Welcome to Pennsylvania politics, college students!


If you’re new to the state, you may have a pretty rosy picture of Pennsylvania’s history.  (You may also not know that PA is actually a “commonwealth.” More on that later.)

The typical American history text book portrays Pennsylvania as the cradle of democracy or the birthplace of liberty.  Somewhere at about Chapter 3 (after the parts about the early explorers and settlers but before the War of 1812) Pennsylvania takes center stage as the site of many of the most exciting and formative events in this nation’s history.

George Washington and Ben Franklin had regular seats on Sunday at Christ Church in Philadelphia.  Thomas Jefferson had a nice one bedroom walk-up where he wrote the Declaration of Independence.  The Continental Army enjoyed one of the most overrated winter vacations ever at Valley Forge.

Once you move on to chapter 4, however, the Keystone state, sorry, commonwealth, seems to disappear.  Aside from being the home state of arguably the worst president ever (James Buchanan), PA gets only cameo appearances for things like the first oil well and the Battle of Gettysburg (which is so close to the border, it could have been in Maryland).What you don’t learn about is the darker side of the commonwealth’s history.  Apparently, once the Founding Fathers left and with them all of the big time history writers and the lights and cameras of the Independence Hall-SPAN went dark, PA was left with  series of politicians, each more corrupt than the last.  They even decided to put the state capital way out there in Harrisburg where many of their shenanigans could go unnoticed.  After about 1799, the “common wealth” of Pennsylvania went increasingly into the common pockets of its politicians.

Daily News columnist John Baer has been working in or covering these state politics for just about that long.  He had a piece in yesterday’s Daily News which can serve as a great primer for any of you young, idealistic, inspired, new-to-the-commonwealth, college kids who are just itching to vote for your candidate of choice on April 22nd.  Baer’s point is that the tenor of the Democratic race seems to be devolving into just the kind of politics that Pennsylvania is used to.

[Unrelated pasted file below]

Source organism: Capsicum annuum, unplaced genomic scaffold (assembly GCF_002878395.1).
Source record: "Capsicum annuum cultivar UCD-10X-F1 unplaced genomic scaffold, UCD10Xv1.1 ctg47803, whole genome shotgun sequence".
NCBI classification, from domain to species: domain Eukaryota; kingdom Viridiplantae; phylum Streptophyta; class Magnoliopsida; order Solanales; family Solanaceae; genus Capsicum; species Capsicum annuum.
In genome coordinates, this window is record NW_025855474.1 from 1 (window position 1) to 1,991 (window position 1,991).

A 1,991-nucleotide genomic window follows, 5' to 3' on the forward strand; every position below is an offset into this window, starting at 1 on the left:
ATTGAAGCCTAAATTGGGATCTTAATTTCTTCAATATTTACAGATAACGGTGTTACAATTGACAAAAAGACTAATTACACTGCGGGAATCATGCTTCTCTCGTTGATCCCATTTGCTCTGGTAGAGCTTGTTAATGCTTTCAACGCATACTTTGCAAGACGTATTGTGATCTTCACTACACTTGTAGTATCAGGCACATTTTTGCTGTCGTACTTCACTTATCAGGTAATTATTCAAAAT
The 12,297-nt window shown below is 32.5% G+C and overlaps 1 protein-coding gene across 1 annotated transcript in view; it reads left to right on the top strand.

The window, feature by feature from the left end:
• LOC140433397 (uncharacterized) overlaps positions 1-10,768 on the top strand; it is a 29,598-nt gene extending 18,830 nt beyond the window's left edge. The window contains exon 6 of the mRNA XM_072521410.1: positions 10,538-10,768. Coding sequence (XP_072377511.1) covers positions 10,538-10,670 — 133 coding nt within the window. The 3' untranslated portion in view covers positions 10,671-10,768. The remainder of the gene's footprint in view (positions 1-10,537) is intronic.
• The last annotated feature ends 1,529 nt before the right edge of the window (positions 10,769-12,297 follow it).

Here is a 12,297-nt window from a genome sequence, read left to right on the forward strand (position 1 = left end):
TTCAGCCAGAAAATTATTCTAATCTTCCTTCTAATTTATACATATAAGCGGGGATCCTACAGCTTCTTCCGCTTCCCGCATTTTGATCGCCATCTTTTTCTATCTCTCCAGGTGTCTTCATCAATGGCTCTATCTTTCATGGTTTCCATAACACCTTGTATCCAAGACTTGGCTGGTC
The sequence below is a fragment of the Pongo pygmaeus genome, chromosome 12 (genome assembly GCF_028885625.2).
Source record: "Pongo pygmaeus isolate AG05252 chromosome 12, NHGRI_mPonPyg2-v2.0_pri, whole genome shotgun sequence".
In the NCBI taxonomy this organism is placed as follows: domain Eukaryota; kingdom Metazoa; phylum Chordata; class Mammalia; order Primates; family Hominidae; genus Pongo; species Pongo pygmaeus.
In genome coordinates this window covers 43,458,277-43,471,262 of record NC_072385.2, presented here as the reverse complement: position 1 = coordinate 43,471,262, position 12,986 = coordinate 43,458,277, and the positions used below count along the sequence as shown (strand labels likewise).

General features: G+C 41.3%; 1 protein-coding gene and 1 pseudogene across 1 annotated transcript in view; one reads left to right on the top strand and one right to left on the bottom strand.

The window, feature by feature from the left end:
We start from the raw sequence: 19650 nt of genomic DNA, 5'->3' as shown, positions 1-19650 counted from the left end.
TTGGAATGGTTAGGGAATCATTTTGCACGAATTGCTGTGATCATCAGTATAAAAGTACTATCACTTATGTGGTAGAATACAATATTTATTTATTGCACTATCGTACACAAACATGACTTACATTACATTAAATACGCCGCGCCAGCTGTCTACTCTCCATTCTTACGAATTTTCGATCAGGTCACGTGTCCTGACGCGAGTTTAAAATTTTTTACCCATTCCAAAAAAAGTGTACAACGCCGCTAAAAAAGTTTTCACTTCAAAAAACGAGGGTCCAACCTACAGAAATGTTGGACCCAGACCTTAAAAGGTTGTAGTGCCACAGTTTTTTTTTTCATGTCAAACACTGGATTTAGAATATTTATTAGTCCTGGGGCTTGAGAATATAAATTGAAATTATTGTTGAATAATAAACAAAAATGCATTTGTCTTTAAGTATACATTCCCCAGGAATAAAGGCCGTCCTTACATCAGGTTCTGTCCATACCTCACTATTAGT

My suggestion to you, young people new to the area or old timers who have seen it all, is to defy those expectations, turn out, and vote.  Don’t just vote for the top of the ticket and ignore the rest.  Figure out who the best State House or State Senate candidate is in your area (ok, step one is figure out who the candidates are) and make an informed choice.

To that end, here are a bunch of links to get those of you who live in Pennsylvania’s First State Senatorial District some information about your current State Senator, Vincent Fumo, who announced that he would not be seeking re-election:

Daily News: Fumo exits Democratic primary

Daily News: ‘Doc’ told to drop cop from ad (a piece about one of the candidate for that First Senatorial District, John “Johnny Doc” Dougherty.  If it seems like a lot of Philly politicians seem to have names that come from a Sopranos script, you’re not imagining it.) 

And a reminder… college students can register to vote in Pennsylvania using their college address.  If you look on the right side of this page at the Election Calendar, you can find links to voter registration forms and information about where to send them.  They need to be received by your county’s board of elections by March 24th so if you don’t mail it soon, be prepared to hand deliver it to make sure it gets there on time. The Obama campaign has been trying especially hard to register new voters and according to news from places like Monroe County in northeastern Pennsylvania, it may be working.


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